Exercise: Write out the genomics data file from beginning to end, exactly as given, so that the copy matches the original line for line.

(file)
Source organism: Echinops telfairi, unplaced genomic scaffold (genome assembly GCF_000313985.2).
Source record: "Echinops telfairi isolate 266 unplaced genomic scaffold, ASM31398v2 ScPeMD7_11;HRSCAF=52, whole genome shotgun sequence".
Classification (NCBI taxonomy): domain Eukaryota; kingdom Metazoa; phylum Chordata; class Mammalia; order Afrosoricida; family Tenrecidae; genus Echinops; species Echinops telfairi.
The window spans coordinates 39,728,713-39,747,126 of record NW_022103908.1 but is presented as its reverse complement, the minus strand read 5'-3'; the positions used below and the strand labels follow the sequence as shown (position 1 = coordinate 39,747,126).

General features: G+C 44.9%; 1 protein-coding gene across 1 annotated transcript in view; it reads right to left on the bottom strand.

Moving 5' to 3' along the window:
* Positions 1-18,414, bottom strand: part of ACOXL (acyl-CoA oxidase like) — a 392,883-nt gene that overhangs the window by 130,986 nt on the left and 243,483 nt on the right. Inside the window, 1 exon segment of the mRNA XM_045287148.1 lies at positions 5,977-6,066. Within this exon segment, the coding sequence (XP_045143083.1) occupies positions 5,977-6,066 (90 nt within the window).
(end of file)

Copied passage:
Source organism: Echinops telfairi, unplaced genomic scaffold (genome assembly GCF_000313985.2).
Source record: "Echinops telfairi isolate 266 unplaced genomic scaffold, ASM31398v2 ScPeMD7_11;HRSCAF=52, whole genome shotgun sequence".
Classification (NCBI taxonomy): domain Eukaryota; kingdom Metazoa; phylum Chordata; class Mammalia; order Afrosoricida; family Tenrecidae; genus Echinops; species Echinops telfairi.
The window spans coordinates 39,728,713-39,747,126 of record NW_022103908.1 but is presented as its reverse complement, the minus strand read 5'-3'; the positions used below and the strand labels follow the sequence as shown (position 1 = coordinate 39,747,126).

General features: G+C 44.9%; 1 protein-coding gene across 1 annotated transcript in view; it reads right to left on the bottom strand.

Moving 5' to 3' along the window:
* Positions 1-18,414, bottom strand: part of ACOXL (acyl-CoA oxidase like) — a 392,883-nt gene that overhangs the window by 130,986 nt on the left and 243,483 nt on the right. Inside the window, 1 exon segment of the mRNA XM_045287148.1 lies at positions 5,977-6,066. Within this exon segment, the coding sequence (XP_045143083.1) occupies positions 5,977-6,066 (90 nt within the window).